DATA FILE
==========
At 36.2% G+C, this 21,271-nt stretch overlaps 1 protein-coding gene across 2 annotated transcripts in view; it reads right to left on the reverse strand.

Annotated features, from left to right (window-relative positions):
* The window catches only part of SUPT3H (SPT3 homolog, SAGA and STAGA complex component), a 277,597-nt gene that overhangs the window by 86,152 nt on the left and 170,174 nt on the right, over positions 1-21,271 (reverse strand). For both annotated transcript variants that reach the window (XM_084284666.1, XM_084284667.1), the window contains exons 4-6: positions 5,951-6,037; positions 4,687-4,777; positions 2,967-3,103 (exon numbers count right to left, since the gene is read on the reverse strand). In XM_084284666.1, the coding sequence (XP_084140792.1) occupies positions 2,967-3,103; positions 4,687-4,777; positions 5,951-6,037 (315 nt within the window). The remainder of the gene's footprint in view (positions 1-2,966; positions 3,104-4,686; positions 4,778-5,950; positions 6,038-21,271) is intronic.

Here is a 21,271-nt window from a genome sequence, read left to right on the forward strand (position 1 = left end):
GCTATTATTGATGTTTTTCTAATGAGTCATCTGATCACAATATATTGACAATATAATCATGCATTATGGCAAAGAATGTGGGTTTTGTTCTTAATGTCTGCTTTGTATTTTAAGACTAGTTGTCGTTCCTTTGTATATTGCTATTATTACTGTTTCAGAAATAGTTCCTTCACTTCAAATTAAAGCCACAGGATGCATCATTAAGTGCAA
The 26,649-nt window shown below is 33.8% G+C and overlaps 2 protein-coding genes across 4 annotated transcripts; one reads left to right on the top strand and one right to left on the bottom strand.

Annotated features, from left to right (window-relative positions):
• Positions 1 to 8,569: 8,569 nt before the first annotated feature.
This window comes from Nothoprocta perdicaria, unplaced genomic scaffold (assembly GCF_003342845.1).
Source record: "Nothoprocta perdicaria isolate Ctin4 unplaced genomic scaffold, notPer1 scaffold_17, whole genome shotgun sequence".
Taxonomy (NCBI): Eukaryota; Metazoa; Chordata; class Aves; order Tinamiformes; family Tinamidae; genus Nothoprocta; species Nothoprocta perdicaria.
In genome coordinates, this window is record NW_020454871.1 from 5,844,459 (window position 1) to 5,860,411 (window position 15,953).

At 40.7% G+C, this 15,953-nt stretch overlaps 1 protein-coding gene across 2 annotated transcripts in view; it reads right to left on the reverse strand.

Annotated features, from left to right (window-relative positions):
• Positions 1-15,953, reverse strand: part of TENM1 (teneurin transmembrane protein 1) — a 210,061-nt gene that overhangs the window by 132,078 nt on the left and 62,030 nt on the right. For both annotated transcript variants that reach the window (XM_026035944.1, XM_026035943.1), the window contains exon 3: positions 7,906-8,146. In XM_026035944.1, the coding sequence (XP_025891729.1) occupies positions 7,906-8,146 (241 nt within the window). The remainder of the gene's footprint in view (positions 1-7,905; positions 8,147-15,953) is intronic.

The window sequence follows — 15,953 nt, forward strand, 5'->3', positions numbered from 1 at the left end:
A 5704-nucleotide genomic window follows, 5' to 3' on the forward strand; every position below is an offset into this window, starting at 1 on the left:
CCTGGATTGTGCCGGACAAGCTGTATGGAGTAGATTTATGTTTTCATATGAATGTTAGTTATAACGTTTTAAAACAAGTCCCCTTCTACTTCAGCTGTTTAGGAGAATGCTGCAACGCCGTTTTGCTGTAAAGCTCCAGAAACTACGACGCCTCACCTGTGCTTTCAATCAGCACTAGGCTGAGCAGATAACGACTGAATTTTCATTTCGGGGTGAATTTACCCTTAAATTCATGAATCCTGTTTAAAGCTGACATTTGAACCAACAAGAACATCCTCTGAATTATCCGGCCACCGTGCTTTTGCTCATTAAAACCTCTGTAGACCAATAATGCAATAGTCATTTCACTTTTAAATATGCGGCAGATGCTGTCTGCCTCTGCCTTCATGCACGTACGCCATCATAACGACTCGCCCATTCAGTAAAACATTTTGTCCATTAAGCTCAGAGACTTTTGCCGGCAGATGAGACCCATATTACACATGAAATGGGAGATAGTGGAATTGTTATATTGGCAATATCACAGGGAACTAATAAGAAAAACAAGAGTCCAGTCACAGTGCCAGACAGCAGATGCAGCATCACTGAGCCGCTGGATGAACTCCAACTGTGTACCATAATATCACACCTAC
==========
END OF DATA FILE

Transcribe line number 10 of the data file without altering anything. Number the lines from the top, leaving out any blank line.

Source record: "Nothoprocta perdicaria isolate Ctin4 unplaced genomic scaffold, notPer1 scaffold_17, whole genome shotgun sequence".